Wednesday, September 17, 2008

Living in Indian Country: Wild Ricing

When we returned from the reservation in August, I resigned from BetterLife. I wanted to be free to go with Wilson at the end of the month for ricing season. Without a job, I spent my days doing nothing but be with him. One afternoon we hopped on a bus to go see Bruce. We hadn't seen him at all that summer. Arriving at his apartment house, we saw a panel of buzzers for the different apartments, the names of the occupants above each buzzer. We looked up Bruce's apartment number, but his name wasn't on it. No one answered the buzzer. Wilson and I went home confused. That evening Wilson called Bruce's son.

"Sorry," his son said, "Dad was killed last month. He was all tanked up on his mo-ped, and took a turn into a car. He was killed instantly"
The next day, Wilson and I drove out to the veteran cemetery near the airport and found his grave, a simple white cross in a long row of white crosses. Maybe if we’d stayed in touch, he wouldn’t have started drinking again. We felt guilty for not having visited him earlier. As we stood at his grave, we knew he would always remain a very special and important person in our hearts.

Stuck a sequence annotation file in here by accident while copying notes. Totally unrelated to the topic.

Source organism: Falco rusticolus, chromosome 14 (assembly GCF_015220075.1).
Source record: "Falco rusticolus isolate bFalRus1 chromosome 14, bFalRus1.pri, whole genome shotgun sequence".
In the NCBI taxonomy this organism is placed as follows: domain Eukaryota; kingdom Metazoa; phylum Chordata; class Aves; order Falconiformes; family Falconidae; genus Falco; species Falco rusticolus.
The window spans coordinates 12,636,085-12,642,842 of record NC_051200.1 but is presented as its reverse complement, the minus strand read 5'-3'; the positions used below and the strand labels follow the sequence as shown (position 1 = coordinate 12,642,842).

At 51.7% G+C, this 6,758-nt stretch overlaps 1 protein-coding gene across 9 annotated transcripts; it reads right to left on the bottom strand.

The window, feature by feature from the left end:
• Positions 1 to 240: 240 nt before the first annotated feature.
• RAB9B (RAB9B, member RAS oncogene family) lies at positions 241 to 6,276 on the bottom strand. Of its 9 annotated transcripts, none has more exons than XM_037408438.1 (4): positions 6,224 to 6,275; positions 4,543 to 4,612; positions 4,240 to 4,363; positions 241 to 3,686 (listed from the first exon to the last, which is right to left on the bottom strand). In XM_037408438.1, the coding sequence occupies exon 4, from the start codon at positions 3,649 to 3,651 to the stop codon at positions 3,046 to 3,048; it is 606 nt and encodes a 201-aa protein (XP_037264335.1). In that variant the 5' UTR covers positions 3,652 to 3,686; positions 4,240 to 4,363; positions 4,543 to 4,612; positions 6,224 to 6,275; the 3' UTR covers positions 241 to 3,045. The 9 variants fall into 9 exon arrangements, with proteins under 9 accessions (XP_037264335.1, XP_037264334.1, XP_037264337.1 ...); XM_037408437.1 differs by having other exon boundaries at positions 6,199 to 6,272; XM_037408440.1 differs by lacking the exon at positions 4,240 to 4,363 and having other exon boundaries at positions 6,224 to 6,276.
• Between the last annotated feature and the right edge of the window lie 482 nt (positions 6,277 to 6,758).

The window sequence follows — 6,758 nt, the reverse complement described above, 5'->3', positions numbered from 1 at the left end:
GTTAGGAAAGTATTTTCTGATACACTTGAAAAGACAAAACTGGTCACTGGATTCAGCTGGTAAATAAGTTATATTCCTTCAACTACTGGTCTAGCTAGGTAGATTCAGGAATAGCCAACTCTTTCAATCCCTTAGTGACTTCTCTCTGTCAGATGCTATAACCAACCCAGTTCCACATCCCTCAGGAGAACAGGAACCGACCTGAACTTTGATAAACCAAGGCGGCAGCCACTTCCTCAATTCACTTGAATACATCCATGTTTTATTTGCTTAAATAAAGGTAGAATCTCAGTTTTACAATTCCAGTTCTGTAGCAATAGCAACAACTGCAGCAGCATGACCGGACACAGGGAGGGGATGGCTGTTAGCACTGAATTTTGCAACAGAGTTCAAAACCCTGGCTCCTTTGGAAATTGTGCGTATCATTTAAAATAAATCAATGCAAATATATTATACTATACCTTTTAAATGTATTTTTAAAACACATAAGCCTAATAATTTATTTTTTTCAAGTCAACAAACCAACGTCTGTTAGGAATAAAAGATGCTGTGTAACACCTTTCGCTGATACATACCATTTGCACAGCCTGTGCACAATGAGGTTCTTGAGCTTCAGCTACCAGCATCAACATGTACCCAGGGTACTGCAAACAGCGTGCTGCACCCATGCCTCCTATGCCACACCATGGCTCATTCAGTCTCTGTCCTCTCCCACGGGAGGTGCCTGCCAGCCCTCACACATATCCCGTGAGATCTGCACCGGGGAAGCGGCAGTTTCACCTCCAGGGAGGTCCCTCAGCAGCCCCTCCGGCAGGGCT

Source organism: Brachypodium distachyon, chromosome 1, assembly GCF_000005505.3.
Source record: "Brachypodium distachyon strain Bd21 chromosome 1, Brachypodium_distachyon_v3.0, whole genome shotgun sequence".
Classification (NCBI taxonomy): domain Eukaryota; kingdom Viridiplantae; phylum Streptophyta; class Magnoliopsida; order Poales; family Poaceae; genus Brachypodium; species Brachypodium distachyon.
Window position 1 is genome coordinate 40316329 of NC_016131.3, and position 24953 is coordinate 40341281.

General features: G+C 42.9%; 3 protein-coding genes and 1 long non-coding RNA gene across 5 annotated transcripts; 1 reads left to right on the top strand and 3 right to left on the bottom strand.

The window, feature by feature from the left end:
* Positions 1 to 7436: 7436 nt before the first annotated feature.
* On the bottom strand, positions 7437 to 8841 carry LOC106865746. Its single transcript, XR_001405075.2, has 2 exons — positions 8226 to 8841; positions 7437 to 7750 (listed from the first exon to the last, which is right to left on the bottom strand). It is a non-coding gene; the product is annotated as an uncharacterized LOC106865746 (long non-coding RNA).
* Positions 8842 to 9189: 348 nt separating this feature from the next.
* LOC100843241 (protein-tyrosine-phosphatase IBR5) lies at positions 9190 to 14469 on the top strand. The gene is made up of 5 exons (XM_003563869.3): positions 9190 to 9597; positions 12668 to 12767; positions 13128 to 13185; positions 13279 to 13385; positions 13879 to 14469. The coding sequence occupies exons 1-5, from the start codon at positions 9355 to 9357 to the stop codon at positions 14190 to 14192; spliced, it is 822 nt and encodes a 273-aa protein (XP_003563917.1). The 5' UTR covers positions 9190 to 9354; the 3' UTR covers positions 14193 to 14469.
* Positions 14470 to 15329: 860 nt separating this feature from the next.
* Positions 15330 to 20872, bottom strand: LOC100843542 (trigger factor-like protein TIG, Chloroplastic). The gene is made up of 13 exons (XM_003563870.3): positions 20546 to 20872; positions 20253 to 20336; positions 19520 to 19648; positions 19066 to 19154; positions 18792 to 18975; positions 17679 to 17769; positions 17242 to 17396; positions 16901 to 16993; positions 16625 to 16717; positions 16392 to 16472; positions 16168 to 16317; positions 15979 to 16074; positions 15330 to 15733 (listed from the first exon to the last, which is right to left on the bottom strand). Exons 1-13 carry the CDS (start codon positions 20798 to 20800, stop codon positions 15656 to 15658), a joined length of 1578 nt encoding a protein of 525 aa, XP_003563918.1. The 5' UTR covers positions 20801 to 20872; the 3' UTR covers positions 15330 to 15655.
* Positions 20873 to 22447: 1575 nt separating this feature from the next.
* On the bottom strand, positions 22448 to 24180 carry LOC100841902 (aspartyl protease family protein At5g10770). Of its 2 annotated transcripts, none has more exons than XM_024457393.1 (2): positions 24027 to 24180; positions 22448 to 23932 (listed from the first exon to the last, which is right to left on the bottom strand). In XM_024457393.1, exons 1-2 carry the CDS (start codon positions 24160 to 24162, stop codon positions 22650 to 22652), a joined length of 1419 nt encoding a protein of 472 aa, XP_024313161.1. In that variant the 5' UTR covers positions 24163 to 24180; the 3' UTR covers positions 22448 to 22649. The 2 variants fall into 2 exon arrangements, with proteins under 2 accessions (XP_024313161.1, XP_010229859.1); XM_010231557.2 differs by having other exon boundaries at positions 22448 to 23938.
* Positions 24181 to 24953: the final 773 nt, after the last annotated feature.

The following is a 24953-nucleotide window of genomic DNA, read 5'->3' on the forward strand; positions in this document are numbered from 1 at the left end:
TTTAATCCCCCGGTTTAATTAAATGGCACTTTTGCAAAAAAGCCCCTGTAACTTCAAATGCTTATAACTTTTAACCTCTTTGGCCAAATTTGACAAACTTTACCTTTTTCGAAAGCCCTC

The wild ricing season was the end of August and early September. Elders would go to the edge of the lake and inspect the crop, deciding the proper time to begin the harvest. The harvest had rules. No one can begin ricing until the season officially opens and canoes have to be within certain specifications. The point is to try to preserve the fields for another year.

Wilson loved to pole for his dad. Standing at the end of the canoe with a 15 to 20 foot hand-hewn pole, he pushed the canoe through the rice stalks. Walter, sitting in the middle of the canoe, was the 'knocker'. In each hand he held hand-hewn sticks about 32 inches long. The knocker would take one stick and reach out to the rushes, pulling them toward him over the canoe while with the other hand knocking the rice off of the rush and into the boat. Both knocking and poling are hard-learned skills; people who are good at it are in demand.